Posted on

Christmas on a budget

Yvette Best

Christmas on a budget

Social Share

Times are tight and businesses are looking for creative ways to attract shoppers this Christmas.
One Bridgetown store manager told the SUNDAY SUN they had slashed prices to meet the pockets of those with “diminished” disposable cash, while others have introduced special promotions and discounts to keep the cash flowing in.
Managing director of Woolworth, Martin Bryan, said they lowered their margins in some cases and were offering discounts “to make sure prices are in line with what people can afford”.
“Right now, as everybody knows, the country is going through somewhat of a large downturn . . . . Today [yesterday] has been kind of busy and we really hope that carries through ’cause November was not that great, truthfully . . .  .
“We understand what is going on out there and I think everybody is competing for a diminished dollar, so everybody is being very price-conscious now so I’m hoping, for us anyway, that we should have an okay Christmas,” Bryan stated, adding that people had bigger light and other utility bills.
Cave Shepherd’s Hugh Durant said their Christmas promotion, which started in November, had been stepped up in recent days.
The store has been offering upwards of 20 per cent discounts on special days, and Durant said a surprise was coming this Friday that should make things even better for shoppers.
DaCosta Mannings has stocked up on the electronic and “techie” stuff that is the rage these days. Manager Curtis Rouse said the store was known for small and large appliances and there was a wide selection as well.
In terms of attractions for shoppers, the store has at least three Christmas promotions, one of which is a year of free living for two lucky customers and several smaller prizes.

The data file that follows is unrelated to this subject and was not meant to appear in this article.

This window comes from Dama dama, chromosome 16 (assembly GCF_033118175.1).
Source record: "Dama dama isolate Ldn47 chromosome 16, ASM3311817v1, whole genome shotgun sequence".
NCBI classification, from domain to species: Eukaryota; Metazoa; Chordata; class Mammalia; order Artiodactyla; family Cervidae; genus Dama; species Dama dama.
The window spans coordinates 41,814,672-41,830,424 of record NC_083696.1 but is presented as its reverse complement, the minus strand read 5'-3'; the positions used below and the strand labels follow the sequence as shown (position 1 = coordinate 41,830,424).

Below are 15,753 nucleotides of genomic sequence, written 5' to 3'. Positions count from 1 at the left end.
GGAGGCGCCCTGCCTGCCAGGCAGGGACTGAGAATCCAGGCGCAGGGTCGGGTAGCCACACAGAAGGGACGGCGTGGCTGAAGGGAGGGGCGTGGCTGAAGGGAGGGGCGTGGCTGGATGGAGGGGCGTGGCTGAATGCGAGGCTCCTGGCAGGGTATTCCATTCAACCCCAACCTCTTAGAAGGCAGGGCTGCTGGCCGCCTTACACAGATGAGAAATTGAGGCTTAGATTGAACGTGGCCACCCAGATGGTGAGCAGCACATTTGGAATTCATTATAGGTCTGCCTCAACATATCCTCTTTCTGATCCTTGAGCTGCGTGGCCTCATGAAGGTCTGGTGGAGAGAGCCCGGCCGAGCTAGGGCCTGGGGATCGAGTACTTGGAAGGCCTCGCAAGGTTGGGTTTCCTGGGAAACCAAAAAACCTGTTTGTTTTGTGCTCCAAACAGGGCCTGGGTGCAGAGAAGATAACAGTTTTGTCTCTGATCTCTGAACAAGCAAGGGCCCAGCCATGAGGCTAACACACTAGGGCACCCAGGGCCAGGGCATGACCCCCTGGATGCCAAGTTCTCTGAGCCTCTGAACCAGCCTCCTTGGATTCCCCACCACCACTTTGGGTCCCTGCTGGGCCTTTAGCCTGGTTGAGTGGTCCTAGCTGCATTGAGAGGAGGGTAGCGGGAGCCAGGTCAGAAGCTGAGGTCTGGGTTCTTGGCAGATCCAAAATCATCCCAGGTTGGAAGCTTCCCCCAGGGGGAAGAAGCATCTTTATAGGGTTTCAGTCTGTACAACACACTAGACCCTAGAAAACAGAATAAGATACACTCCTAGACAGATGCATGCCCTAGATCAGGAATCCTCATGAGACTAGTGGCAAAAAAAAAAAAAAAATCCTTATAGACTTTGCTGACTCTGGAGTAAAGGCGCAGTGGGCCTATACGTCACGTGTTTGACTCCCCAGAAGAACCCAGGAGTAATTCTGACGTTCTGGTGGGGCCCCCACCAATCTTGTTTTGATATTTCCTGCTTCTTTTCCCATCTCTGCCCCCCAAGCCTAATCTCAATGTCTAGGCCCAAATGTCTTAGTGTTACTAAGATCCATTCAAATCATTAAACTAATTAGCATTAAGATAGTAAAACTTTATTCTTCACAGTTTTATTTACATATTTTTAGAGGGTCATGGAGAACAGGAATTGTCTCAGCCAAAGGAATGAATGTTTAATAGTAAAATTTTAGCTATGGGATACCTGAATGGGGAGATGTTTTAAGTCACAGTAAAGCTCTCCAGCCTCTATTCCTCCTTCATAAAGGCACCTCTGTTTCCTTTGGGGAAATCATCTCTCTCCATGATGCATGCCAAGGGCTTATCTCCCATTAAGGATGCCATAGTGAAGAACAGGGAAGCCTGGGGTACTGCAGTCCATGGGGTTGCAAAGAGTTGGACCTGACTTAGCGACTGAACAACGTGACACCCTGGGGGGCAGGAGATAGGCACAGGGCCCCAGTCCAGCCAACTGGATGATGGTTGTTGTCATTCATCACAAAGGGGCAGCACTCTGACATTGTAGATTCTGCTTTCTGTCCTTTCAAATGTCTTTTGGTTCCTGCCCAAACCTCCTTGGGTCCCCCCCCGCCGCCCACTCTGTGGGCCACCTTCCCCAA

Rouse said the hire purchase facility was also available so people did not have to spend all their money at once and shoppers “can keep some to buy groceries and whatever”.
The smaller shops and sidewalk vendors are also trying to cash and are already in competition to try and lure shoppers to their stores, tables or racks before buyers reach the larger establishments.
At least two store managers said the recent rain had affected business and were hoping for better days.
Based on the number of people in store aisles and on the busy streets of Bridgetown yesterday, the sales pitches and advertisements are having the desired effects.
For Susan Clarke, who was looking for mats at curtains in a Swan Street store, the tough economic times will not impact on her budget this Christmas.
“Shopping is basically the same for me like other years, because I’m a big Christmas person. So everything pretty much goes on hold so that I can do what I gotta do for Christmas,” she said, adding it included buying gifts and making the sure the house was almost perfect.
Kerri-Ann Haynes-Knight was not of the same mind; she intends to be frugal with what she has.
“I’m trying to be as tight as possible with money, so I’m looking for bargains and things that are reasonable. You want to make the house looks nice [and] make the home feel really comfortable,” she said.
“As shoppers you try to look as careful as possible. Don’t try to overdo, spend a little and enjoy yuh Christmas. Don’t try to spend and reach the Joneses,” Lisa Allsopp advised.
She intends to make do with what she has and still make things special and enjoyable for her two sons.
Sunday shopping got under way last week, and some stores have already extended their hours.